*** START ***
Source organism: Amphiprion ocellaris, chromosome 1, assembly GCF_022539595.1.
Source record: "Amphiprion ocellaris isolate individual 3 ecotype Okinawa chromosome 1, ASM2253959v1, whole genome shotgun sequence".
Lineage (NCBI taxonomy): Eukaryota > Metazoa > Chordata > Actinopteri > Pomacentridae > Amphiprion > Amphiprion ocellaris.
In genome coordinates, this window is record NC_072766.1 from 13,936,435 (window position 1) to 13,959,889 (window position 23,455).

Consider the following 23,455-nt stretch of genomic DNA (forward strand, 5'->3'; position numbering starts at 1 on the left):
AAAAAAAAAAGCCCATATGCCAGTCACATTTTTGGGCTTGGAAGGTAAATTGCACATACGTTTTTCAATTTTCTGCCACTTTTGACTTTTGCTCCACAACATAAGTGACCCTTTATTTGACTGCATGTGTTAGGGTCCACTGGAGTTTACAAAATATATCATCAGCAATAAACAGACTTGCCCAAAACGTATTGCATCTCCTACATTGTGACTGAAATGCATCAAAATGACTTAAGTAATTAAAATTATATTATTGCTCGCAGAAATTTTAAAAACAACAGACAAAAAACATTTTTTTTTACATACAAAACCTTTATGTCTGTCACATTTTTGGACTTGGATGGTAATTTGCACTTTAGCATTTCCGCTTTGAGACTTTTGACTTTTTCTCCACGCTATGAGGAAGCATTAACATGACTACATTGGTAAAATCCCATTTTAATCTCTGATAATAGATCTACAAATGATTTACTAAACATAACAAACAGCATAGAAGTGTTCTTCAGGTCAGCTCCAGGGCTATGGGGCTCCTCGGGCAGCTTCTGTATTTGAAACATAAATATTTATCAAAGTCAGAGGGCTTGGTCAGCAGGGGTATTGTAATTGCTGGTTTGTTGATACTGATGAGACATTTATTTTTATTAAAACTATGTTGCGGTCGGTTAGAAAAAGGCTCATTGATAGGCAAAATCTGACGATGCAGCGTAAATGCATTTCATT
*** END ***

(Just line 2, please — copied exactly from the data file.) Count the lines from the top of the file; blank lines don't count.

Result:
Source record: "Amphiprion ocellaris isolate individual 3 ecotype Okinawa chromosome 1, ASM2253959v1, whole genome shotgun sequence".